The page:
Making The Most Of Stopovers: Stopover In Milan

stopover in Milan

Mehak Srivastava Travel ,,,,,,,,

OK, let’s face it. No one likes stopovers. If you’re travelling with kids, you hate stopovers. Stopovers generally conjure horrifying images of bleary-eyed travellers dragging their massive suitcases behind them or worse, travellers slumped over cold metal seats at the airport with literally nothing to do. But imagine, what if you could somehow transform this torturous experience into something unforgettable? What if you could turn your layover into a mini travel-adventure?

‘Making the most of stopovers’ is a three-article series where we’ll tell you the best places to stopover and how to truly experience them while flying between UAE and popular destinations like USA and South-East Asia. And now, buckle up for the first part, where we’re stopping over at Milan en route USA!

Here’s how to make the most of your stopover in Milan:

Benvenuti a Milano

An ancient city housing marble buildings with grand arches, pillars, and pinnacles, Milan is the biggest industrial city in Italy. However, the modern day version of this city acts as a magnet for artists, photographers, designers, and models.

Travellers fall in love with the city’s nightlife, its exquisite Italian food, and of course, its fashion shows. On a stop-over of roughly 27 hours in this beautiful destination, here’s what a traveller can do.

Whilst at the Airport


Savour this: you’re in Italy! Take a moment to get your bearings. Milan’s Malpensa Airport offers services like laundry, massages, fast food options, banking, post office, and even a chapel. Find more info regarding these services here.

But you’re not staying at the airport, are you? Because that would be so stupido of you.

Get out of the airport!

The Malpensa Airport is situated just 25 miles from downtown Milan—which means travel is easy and quick. Drop off your excess luggage at the Left Luggage Office at affordable rates (around 3 to 4 Euros per piece per day), and make a beeline for the exit!

To head out, avail the services of taxis (waiting right outside Arrivals), rent a car, or travel via the Malpensa Express, which connects directly to the basement level of the airport. Also, have you considered a Vespa?



Since it’s an overnight transit, checking in is advised, so as to change out of those smelly clothes and to catch a wink or two. Milan can be quite an expensive city to pitch a tent in. While having TripAdvisor at your side is a plus, we recommend the two following pocket-friendly places:

  1. Ostello Burigozzo 11 is a hostel offering bunks in single sex dorms, with their own showers, along with a communal TV room, laundry, and a large kitchen. Also, it has free Wi-Fi and clean bedsheets, so what more can one ask for? Charges begin from £21 per person, per night. For the hotel options (non-sharing, unless you’re travelling in a group), a single room starts at £50.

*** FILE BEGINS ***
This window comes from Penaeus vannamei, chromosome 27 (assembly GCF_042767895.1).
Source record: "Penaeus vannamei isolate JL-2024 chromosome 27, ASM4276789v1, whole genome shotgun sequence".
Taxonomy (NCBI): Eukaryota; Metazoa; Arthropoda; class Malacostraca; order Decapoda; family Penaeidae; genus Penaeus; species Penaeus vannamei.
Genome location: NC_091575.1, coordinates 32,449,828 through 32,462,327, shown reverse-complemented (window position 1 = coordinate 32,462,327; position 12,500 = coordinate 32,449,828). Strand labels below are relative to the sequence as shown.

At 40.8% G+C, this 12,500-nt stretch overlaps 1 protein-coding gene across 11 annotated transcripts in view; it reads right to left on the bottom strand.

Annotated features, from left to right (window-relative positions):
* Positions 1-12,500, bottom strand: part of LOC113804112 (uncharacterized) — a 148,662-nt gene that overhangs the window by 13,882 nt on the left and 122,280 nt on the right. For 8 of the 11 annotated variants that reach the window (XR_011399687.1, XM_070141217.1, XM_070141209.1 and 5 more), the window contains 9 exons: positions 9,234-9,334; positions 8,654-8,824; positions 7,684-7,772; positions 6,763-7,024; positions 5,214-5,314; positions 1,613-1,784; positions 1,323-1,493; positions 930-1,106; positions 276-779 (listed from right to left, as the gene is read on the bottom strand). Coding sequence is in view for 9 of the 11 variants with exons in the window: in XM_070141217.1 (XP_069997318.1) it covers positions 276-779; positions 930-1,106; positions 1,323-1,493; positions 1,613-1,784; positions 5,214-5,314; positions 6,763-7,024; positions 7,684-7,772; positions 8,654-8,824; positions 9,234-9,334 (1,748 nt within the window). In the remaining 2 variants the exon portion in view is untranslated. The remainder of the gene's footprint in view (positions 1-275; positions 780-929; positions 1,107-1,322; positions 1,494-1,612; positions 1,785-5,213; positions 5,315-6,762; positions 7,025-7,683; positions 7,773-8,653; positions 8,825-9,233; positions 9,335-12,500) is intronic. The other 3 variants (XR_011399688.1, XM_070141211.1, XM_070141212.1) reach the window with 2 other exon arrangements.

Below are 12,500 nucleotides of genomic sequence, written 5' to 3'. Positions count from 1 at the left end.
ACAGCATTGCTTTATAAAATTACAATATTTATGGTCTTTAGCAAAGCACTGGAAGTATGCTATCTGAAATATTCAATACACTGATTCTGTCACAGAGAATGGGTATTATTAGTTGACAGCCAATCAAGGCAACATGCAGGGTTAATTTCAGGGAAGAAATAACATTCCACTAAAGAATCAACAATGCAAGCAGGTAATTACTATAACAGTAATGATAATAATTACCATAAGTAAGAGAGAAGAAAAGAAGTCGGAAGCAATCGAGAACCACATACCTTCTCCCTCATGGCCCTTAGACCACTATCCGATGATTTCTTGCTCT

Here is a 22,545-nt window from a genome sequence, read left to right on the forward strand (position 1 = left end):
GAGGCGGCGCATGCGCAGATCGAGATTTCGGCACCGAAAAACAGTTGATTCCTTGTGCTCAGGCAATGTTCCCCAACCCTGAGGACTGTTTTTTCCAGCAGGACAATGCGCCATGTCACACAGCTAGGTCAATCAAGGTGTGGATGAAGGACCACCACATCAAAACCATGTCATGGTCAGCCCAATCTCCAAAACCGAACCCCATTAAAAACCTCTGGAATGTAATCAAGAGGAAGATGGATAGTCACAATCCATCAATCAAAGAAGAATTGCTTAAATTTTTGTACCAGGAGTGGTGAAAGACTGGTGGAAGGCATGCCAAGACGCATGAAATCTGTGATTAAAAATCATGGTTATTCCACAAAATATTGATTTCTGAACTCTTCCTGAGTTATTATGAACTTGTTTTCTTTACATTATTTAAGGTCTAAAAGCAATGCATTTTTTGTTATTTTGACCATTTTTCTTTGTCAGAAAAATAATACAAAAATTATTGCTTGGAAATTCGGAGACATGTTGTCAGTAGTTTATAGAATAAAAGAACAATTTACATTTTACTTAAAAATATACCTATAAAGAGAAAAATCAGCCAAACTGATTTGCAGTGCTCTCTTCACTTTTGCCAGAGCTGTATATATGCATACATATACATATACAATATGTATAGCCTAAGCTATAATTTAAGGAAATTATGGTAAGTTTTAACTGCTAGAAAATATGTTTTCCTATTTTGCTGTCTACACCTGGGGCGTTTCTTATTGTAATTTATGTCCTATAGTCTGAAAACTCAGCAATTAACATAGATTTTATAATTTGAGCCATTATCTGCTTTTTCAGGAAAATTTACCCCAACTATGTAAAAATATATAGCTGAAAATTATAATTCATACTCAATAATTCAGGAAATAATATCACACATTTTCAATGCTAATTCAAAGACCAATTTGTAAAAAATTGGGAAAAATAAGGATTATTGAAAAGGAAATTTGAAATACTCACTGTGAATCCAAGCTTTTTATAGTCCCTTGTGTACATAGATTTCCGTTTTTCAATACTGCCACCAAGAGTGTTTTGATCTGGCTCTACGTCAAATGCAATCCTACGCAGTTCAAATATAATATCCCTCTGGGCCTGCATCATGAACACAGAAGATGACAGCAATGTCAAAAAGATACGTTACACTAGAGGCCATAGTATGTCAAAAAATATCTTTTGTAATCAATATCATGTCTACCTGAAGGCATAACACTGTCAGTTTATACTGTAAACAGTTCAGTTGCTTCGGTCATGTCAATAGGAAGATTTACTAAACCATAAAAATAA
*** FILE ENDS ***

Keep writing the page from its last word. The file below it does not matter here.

2. Milan Hostel Colours is another hostel, offering both mixed as well as single sex dorms, a 24h hot water supply, and other basic amenities like a shower and toilet. The hostel is a short distance from the subway station, another plus point. Charges begin from £20 per single bed, per night, inclusive of breakfast. Rooms for a single person start from £40.

Discovering Old Milan


1. Santa Maria Delle Graize: Kickstart your sightseeing journey by checking out the church of Santa Maria delle Grazie, a UNESCO World Heritage Site. The church has been around since the 1480s, and over the years has seen Dominican monks, Napoleon’s era of suppression, and was even converted into a military warehouse at one point.

The church also houses the mural of The Last Supper by Leonardo da Vinci, one of the world’s most iconic paintings’ depicting Christ and his disciples at the dramatic moment when Christ reveals that he is aware of his betrayal. However, viewing the painting is hardly possible even with an advanced booking. However, if you can, do book the tickets in advance.

2. Milan Cathedral: Next up, we have the Duomo, also known as the Milan Cathedral, yet another church, but this one cooler than anything you would have ever seen. At a height of 108 metres, and with a capacity of 40,000, this gothic cathedral took nearly six centuries to complete. And work is still going on! How crazy is that?